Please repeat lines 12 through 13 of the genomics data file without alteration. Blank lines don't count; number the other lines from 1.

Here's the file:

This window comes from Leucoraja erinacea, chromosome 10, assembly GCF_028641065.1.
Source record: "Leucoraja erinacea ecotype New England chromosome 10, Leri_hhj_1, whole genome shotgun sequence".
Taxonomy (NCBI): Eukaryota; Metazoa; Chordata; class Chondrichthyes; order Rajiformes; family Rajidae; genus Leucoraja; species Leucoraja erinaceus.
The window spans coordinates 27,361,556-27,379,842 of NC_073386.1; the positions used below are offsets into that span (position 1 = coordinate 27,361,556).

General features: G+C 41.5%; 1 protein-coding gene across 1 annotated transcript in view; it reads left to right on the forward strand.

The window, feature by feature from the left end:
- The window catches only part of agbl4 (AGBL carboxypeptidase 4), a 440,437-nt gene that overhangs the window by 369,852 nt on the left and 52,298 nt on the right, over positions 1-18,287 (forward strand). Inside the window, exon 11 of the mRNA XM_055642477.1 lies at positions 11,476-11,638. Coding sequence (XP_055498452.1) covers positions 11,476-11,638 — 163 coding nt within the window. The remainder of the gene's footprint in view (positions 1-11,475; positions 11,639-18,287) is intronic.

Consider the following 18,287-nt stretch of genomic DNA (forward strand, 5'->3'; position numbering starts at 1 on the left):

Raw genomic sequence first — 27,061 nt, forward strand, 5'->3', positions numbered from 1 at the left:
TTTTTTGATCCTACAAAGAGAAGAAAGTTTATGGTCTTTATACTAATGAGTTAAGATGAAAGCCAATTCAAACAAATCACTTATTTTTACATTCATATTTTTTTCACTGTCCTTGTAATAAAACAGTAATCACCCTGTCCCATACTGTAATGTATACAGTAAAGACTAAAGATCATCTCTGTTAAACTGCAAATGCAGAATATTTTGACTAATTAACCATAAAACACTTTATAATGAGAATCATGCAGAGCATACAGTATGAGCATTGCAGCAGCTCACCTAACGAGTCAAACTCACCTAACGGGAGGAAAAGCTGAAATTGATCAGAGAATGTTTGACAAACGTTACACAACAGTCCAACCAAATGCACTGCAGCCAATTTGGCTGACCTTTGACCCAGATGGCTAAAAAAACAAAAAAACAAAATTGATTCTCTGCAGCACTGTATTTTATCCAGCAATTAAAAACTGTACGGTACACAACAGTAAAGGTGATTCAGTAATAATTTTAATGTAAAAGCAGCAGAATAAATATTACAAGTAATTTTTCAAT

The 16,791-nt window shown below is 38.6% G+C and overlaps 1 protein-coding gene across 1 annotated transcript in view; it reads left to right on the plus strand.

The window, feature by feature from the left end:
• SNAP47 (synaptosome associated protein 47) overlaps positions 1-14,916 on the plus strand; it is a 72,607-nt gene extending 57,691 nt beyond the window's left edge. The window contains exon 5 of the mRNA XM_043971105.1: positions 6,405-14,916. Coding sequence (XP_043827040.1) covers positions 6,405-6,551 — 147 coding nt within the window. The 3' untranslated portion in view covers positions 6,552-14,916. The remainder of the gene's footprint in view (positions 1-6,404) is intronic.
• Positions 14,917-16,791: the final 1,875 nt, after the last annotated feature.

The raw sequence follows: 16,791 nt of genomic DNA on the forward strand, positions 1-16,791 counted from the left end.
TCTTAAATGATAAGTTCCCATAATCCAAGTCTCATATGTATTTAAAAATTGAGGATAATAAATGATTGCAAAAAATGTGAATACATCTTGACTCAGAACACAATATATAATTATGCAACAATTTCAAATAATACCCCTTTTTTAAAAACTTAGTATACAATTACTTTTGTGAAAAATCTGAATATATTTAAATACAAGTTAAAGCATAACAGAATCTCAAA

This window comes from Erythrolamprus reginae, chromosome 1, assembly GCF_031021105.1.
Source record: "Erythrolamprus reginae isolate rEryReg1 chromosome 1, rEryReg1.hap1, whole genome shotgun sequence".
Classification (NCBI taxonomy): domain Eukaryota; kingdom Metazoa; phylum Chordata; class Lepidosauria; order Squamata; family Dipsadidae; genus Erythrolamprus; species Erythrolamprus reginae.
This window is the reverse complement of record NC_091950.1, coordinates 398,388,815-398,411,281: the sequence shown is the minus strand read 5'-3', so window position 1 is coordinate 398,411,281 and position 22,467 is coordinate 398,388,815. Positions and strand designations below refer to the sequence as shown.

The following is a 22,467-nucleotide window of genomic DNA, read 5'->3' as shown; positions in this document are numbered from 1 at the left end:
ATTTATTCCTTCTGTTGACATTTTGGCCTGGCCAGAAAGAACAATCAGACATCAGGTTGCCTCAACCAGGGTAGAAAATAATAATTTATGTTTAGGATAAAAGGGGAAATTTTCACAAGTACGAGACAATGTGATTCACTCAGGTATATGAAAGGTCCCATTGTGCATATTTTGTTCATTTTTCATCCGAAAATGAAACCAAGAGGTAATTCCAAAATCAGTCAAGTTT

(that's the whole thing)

The window, feature by feature from the left end:
• SNAP47 (synaptosome associated protein 47) overlaps positions 1-14,916 on the plus strand; it is a 72,607-nt gene extending 57,691 nt beyond the window's left edge. The window contains exon 5 of the mRNA XM_043971105.1: positions 6,405-14,916. Coding sequence (XP_043827040.1) covers positions 6,405-6,551 — 147 coding nt within the window. The 3' untranslated portion in view covers positions 6,552-14,916. The remainder of the gene's footprint in view (positions 1-6,404) is intronic.